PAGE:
Spring is always so amazing to me, but especially so now that I have my own place and my own little garden. It isn’t much yet, but I’ve already planted some lavender and lupins in front. My little lupin seeds grew last year, even though they were rather timid little plants. I’m hoping they’ll come back this year and be a bit more confident. Time will tell!

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Buds on our Maple tree!

Good food (including ice cream!) and exercise!

Hello everyone, I hope you had a wonder Easter, for those who celebrate it! I had a family and food filled weekend and somewhat miraculously managed not to over eat! Thank goodness for self-control!

Things are back to normal after a nice four-day weekend I  have fallen back into my routine, which includes plenty of cooking and exercise! Don’t get me wrong here, I’m not an exercise nut, but I do enjoy my runs and am currently running eight kilometers in 48 minutes on slightly hilly circuits and in 51 minutes on my new, more steeply inclined Westmount circuit. I ran it for the second time today and am quite proud to announce that I shaved 11 seconds off my previous running time on it! I’m gonna have glutes of steel pretty soon! Right now, I’m doing my hill work run once a week and a lighter run once or twice a week depending on the weather and how I’m feeling.

A very important part of my feeling good enough to exercise is naturally to eat well, which is why I’m very happy that I enjoy cooking! We very, very rarely eat any processed food at our place. We keep two emergency pizzas in the freezer and two bags pierogies as well. I made pierogies myself once, but ended up losing it because of how damn long it took me to get it done, so never again unless I have an army of helpers including my Polish mother-in-law and two Polish friends! Aside from that though, I buy everything fresh and as local as possible and make as many things as possible from scratch. My challenge for yesterday was my second ever batch of Bigos, or Polish Hunter’s stew (can you tell my darling is Polish?). It is a delicious and hearty mix of sauerkraut, venison, lamb or pork, beef, bacon, polish sausage, cabbage, prunes, mushrooms and I threw some carrots in yesterday as well because I had some left in the fridge from last week that I didn’t want to lose. I had a lot of fun making it like the first time I tried it. Make sure you have a good chunk of time on your hands if you’re going to make this though, because it has to simmer for two to three hours (the longer the better) and the prep time is at least 45 minutes if you’re speedy. It took me two hours, but I am known for being a slow mover…except when I’m jogging! If you want to give making Bigos a try, which I strongly encourage you to do, as it makes a nice, big batch, ages beautifully, keeps in the fridge forever and freezes well, you can find the recipe I use here.

On another note, my Sweetheart also have absolutely no issue with treating ourselves every once in a while and while we can make our own ice cream and sorbet as well (my Darling came with an ice cream machine!), we love going out for ice cream every once in a while. We treated ourselves to our first visit of the season to an ice cream parlor last Thursday while out in the West Island (Pointe-Claire Village to be exact). We saw that the place was open and it was eight degrees and sunny (You know you’re a true Canadian when…), so in we went! We wanted to go out for another ice cream cone tonight because Darling had a rough day at the office and needed a pick-me-up. This time it was one degree, but still more than nice enough for a walk, so we got ready to go out. Then, it started to snow. Darling nearly backed down from the idea of going, but I gave him a nudge and he shrugged and off we went. We know there was a chance the parlor would have closed down for the night by the time we got there and sure enough, they just had. Oh well, off to Starbucks we went instead for a nice hot drink, because by then the wet snow was starting to seep through our clothes. Hey, at least we got our walk in and more hills for me!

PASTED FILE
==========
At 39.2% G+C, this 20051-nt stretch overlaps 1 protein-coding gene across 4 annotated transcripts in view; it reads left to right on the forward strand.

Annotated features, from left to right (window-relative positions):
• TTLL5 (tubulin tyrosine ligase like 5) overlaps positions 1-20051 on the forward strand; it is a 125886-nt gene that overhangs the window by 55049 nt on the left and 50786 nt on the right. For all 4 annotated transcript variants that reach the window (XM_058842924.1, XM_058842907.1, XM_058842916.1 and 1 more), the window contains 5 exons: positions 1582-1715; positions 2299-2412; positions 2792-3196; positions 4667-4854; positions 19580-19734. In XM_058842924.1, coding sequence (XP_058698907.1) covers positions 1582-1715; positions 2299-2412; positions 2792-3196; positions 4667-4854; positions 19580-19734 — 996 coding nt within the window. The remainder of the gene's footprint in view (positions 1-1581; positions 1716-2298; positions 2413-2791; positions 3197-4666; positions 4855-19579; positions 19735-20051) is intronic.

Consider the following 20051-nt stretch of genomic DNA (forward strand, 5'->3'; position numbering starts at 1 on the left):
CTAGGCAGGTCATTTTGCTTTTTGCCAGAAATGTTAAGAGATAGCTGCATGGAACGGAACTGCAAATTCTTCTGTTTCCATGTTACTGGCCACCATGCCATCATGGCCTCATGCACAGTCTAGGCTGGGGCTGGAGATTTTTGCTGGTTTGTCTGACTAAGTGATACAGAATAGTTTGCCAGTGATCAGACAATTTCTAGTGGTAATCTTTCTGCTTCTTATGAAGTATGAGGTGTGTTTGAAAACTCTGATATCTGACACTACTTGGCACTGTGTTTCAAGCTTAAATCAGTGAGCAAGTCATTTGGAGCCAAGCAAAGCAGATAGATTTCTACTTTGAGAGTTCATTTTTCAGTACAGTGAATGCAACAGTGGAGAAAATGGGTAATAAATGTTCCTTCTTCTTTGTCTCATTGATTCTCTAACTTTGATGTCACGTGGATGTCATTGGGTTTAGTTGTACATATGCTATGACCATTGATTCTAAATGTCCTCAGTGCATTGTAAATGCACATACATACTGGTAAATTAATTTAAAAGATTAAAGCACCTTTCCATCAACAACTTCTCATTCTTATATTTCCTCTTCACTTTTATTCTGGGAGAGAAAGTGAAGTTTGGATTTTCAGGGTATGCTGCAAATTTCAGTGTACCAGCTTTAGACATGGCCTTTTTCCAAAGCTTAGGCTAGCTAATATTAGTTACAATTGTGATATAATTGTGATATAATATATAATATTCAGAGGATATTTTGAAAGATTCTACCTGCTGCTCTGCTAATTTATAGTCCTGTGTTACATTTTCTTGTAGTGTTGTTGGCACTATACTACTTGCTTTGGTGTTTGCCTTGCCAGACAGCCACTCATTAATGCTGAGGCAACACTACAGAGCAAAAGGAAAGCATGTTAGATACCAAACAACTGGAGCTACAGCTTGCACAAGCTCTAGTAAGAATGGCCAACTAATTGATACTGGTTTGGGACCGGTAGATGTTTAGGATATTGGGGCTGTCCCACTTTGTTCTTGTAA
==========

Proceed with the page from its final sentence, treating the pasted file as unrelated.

If ever you are in Montreal and are looking for some nice places to go for ice cream, here are our favorites:

Kem CoBa ice cream parlor on Fairmount in the Mile End neighborhood on Montreal.
Kem CoBa ice cream parlor on Fairmount in the Mile End neighborhood on Montreal.

1- Kem CoBa This place, I kid you not, has the best ice cream in town and changes their flavors all the time. They make it on the spot with fresh and local ingredients. Give their salted butter ice cream a try, you will not be sorry. They’re open from late April or early May through to mid October and also have the great advantage of being right next to Fairmount Bagels, where some of the best bagels in Montreal are made.

2- Le Bilboquet The second best ice cream in town. Many of their locations close for the Winter, but their Westmount and Pointe-Claire Village locations stay open year-round.

3- Wild Willy’s, a Pointe-Claire Village staple open from March to October. It’s where we got our ice cream last weekend. It’s right by Lake St-Louis on the corner of Cartier and Lakeshore roads though, so be aware that it can get buggy in the Summer, mostly with what I refer to as lake bugs. I’m sorry, I don’t have their scientific name for you, but they’re harmless compared to mosquitoes, of which there are not very many because of the wind coming off the lake in the evening.

There are many other great places to get ice cream in Montreal, but these are our favorites and will keep us from ever setting foot in a Dairy Queen again.